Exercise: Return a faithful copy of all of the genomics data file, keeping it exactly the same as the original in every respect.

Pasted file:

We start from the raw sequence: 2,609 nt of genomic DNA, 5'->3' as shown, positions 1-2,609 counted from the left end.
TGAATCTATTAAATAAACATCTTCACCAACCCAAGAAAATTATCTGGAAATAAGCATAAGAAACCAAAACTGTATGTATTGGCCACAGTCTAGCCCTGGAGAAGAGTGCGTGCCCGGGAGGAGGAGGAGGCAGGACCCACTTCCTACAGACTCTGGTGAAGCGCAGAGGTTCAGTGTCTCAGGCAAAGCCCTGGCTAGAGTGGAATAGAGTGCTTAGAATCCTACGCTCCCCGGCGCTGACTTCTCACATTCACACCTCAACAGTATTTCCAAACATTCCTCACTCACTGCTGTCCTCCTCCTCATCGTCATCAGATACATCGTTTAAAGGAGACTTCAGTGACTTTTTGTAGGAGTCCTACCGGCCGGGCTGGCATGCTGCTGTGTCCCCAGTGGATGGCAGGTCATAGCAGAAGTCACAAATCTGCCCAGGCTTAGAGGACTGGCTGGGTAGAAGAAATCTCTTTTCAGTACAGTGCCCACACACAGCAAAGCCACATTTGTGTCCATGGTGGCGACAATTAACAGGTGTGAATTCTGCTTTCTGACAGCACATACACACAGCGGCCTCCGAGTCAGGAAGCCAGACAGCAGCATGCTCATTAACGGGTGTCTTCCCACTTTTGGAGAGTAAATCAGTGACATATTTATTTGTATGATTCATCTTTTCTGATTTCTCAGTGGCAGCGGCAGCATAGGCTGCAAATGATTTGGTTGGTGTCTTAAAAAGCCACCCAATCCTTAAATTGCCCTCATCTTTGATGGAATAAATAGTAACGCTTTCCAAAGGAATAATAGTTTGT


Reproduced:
We start from the raw sequence: 2,609 nt of genomic DNA, 5'->3' as shown, positions 1-2,609 counted from the left end.
TGAATCTATTAAATAAACATCTTCACCAACCCAAGAAAATTATCTGGAAATAAGCATAAGAAACCAAAACTGTATGTATTGGCCACAGTCTAGCCCTGGAGAAGAGTGCGTGCCCGGGAGGAGGAGGAGGCAGGACCCACTTCCTACAGACTCTGGTGAAGCGCAGAGGTTCAGTGTCTCAGGCAAAGCCCTGGCTAGAGTGGAATAGAGTGCTTAGAATCCTACGCTCCCCGGCGCTGACTTCTCACATTCACACCTCAACAGTATTTCCAAACATTCCTCACTCACTGCTGTCCTCCTCCTCATCGTCATCAGATACATCGTTTAAAGGAGACTTCAGTGACTTTTTGTAGGAGTCCTACCGGCCGGGCTGGCATGCTGCTGTGTCCCCAGTGGATGGCAGGTCATAGCAGAAGTCACAAATCTGCCCAGGCTTAGAGGACTGGCTGGGTAGAAGAAATCTCTTTTCAGTACAGTGCCCACACACAGCAAAGCCACATTTGTGTCCATGGTGGCGACAATTAACAGGTGTGAATTCTGCTTTCTGACAGCACATACACACAGCGGCCTCCGAGTCAGGAAGCCAGACAGCAGCATGCTCATTAACGGGTGTCTTCCCACTTTTGGAGAGTAAATCAGTGACATATTTATTTGTATGATTCATCTTTTCTGATTTCTCAGTGGCAGCGGCAGCATAGGCTGCAAATGATTTGGTTGGTGTCTTAAAAAGCCACCCAATCCTTAAATTGCCCTCATCTTTGATGGAATAAATAGTAACGCTTTCCAAAGGAATAATAGTTTGT